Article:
Best Matchup (opponents with best combined Prospectus Hit List rankings): Colorado Rockies (7th) @ Arizona Diamondbacks (9th)
One year ago this week, these teams were featured as BP’s Worst Matchup. Enjoy the moment.
Was that too snide? Maybe it was. Did the Rockies prove something this past weekend by getting into double figures three times against the Padres while holding them to single figures? Consider this: since 1962, 30 teams have done that very thing (in either a three- or four-game series). The average number of wins for those 30 teams is 88.6. Before we go penciling the Rox in for that many wins, consider that they themselves have done this before–two times in 2000. Those were both at home, and on both occasions the opponents (Montreal and San Francisco) scored at least six runs in every game. Those Rockies did win 82 games, though.
The question is, then, do 60-something-win teams (the approximate expected result of this year’s Colorado entry) do this sort of thing? No, not really. Of the 30 teams on the list, only six finished below .500, and five of those had win totals in the 70s. The one truly bad team that managed this feat was the 1996 Tigers, winners of just 53 games. Their mark that year was the California Angels, winners of just 70 games. Now, it must be pointed out that the Tigers had already been on the losing end of no less than three such series that year. The Yankees, White Sox and Red Sox had taken them out 32-13, 41-13 and 32-12, respectively.
Almost half the teams on the list won at least 91 games. The average number of wins for a losing team was 73.4. The best team to ever be so victimized was the 2000 Giants with 97 wins, but they fell in Coors Field. The next-best team is the 1978 Orioles, winners of 90 games. They were victims of the 93-win Brewers. In all, only six victim teams had better records than the victors in these series.
The 10-4, 12-4, 10-4 beatdown on the Padres could be just one of those things or, given what’s transpired in the past, it could be an indication that the Rockies are better than anticipated.
Early-going extremes: Cory Sullivan has hit 8% of all major-league triples so far this year. Maintaining that insane pace would give him 71 on the year, assuming the total number of triples hit this year approximates last year’s total of 888. In 1912, the year Owen Wilson set the all-time record with 36, he accounted for 2.7% of the major-league count. If Sullivan could pull that off, he’d finish with a very healthy 24. That’s not especially outrageous. When Cristian Guzman hit 20 triples in 2000, he was responsible for 2.1% of all big-league three-baggers. Lance Johnson‘s 21 in 1996 was good for 2.5%. It’s much more likely that Sullivan will finish with nine or ten on the year, but, after watching get two in one inning, it’s fun to think about the possibility of more.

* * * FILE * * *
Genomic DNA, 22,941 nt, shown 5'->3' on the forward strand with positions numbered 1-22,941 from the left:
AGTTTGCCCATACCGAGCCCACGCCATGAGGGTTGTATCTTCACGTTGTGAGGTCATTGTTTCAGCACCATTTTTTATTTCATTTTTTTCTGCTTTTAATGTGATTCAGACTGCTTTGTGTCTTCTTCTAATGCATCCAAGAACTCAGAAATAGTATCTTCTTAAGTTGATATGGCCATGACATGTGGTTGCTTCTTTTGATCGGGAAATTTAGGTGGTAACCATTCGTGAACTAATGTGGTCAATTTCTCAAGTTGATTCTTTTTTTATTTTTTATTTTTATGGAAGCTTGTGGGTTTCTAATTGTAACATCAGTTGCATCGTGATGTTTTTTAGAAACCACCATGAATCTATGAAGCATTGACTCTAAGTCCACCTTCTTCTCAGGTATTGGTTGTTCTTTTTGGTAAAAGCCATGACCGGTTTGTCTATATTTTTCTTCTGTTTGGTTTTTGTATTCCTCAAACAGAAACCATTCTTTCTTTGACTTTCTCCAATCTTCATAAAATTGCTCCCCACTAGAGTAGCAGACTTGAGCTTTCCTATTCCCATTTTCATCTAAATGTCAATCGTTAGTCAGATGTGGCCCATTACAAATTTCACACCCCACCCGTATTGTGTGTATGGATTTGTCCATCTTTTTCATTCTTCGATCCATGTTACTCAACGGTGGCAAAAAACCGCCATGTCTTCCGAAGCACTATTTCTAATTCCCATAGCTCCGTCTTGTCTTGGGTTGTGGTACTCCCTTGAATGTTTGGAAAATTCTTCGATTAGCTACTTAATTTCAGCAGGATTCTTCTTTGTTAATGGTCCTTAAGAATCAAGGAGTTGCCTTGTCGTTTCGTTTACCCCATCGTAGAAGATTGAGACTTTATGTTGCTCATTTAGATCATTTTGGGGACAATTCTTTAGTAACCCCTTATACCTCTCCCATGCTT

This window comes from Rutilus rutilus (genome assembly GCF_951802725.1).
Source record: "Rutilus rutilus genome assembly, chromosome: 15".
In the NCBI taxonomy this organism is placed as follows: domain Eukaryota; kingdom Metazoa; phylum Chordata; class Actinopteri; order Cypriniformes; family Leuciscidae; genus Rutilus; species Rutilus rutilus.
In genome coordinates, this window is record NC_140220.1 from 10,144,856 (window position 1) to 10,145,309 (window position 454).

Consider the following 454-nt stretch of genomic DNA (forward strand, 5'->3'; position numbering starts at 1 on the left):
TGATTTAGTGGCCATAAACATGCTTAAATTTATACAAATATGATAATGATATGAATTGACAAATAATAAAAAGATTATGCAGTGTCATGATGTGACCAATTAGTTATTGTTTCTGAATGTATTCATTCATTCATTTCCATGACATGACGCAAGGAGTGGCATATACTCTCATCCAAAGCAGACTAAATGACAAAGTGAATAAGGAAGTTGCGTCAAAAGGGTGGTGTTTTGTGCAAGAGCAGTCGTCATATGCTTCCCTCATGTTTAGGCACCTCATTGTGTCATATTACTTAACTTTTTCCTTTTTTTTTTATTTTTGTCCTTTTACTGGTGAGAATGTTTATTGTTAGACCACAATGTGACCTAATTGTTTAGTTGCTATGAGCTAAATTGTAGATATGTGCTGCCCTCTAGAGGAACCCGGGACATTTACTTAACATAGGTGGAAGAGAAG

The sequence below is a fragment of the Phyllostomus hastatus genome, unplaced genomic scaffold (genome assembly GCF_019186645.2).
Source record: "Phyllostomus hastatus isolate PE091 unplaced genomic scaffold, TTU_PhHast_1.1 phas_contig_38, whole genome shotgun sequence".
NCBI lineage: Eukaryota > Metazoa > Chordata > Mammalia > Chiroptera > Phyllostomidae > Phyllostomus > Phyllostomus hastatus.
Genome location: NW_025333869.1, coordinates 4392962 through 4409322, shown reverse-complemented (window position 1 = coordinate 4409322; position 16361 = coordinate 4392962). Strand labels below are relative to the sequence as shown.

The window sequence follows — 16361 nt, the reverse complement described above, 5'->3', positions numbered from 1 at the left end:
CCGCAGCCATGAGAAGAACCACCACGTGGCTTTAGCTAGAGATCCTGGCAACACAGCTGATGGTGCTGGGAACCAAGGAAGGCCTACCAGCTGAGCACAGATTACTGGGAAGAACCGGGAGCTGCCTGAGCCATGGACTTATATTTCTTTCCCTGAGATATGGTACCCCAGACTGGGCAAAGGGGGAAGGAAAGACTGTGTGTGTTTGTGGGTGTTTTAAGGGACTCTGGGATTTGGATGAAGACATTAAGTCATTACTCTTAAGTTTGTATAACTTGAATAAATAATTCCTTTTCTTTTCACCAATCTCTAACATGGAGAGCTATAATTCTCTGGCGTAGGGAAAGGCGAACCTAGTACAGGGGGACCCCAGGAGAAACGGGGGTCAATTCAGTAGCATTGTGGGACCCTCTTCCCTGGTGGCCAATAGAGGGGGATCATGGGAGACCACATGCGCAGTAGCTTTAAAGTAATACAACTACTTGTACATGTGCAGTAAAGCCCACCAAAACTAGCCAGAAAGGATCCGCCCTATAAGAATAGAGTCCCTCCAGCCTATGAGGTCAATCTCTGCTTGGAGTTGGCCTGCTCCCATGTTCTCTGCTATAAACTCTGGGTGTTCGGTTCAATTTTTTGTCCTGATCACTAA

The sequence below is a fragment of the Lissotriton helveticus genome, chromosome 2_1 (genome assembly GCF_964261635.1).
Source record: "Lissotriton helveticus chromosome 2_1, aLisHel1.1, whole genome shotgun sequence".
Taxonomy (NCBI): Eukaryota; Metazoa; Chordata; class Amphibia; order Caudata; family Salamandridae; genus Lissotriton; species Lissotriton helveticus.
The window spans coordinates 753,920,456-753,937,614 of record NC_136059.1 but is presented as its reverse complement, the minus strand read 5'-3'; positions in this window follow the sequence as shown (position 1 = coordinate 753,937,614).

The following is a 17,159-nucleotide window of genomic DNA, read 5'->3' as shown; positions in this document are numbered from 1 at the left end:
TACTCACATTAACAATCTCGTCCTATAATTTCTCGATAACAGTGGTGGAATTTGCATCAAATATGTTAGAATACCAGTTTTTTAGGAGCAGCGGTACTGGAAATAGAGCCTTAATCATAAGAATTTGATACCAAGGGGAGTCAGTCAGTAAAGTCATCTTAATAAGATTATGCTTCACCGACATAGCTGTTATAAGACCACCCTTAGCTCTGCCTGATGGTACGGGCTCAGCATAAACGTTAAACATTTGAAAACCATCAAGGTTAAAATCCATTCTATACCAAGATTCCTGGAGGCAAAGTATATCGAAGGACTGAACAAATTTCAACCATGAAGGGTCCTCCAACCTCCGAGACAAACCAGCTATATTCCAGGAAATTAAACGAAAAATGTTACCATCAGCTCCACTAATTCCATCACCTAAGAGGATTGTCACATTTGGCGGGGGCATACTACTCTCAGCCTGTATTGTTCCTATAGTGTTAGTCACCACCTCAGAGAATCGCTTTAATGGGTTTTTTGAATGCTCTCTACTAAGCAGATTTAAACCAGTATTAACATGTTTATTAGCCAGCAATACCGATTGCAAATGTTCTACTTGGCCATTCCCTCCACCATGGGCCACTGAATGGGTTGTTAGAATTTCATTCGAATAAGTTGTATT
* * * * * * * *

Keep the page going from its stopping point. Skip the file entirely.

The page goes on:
Worst Matchup (opponents with worst combined Prospectus Hit List rankings, provided both are in the lower half): San Diego Padres (30th) @ Florida Marlins (24th)
Unlike some other bad teams of recent vintage, the Marlins provide some very compelling reasons to watch. Two are, of course, Dontrelle Willis and Miguel Cabrera, both of whom are worth the price of admission to a ballpark. If I were one of the cities currently courting the Marlins (or being leveraged by the Marlins, whichever you think more accurately describes the situation), I would want to know those two players were going to show up with the team when they uproot and show up on my doorstep. Both are signed to one-year contracts, Willis for $4.35 million and Cabrera for $472,000–the biggest bargain in baseball. As part of any negotiations with the Marlins, I would insist that one or both be locked up for a few years beyond 2006.
I might also insist that the Marlins not pursue trading them unless it was for demonstrably equal or greater talent. Of course, “demonstrably” is open-ended enough to bring on all kinds of silliness, so the terms would have to be defined in more detail than that. If my city is a possible new home for the Marlins, what I am trying to avoid is the situation where the Montreal Expos moved to Washington without Vladimir Guerrero. True, he was a year removed from the Expos when they changed homes and yes, they did make an attempt to get him locked down long-term. Regardless, I want a little star power coming my way when I prostitute my city and my taxpayers to build a new facility for our new baseball team.
Early-going extremes: What were the Padres thinking when they sent for the services of Dewon Brazelton? Thanks in part to his initial effort, they have the worst team ERA in the majors after the season’s first week.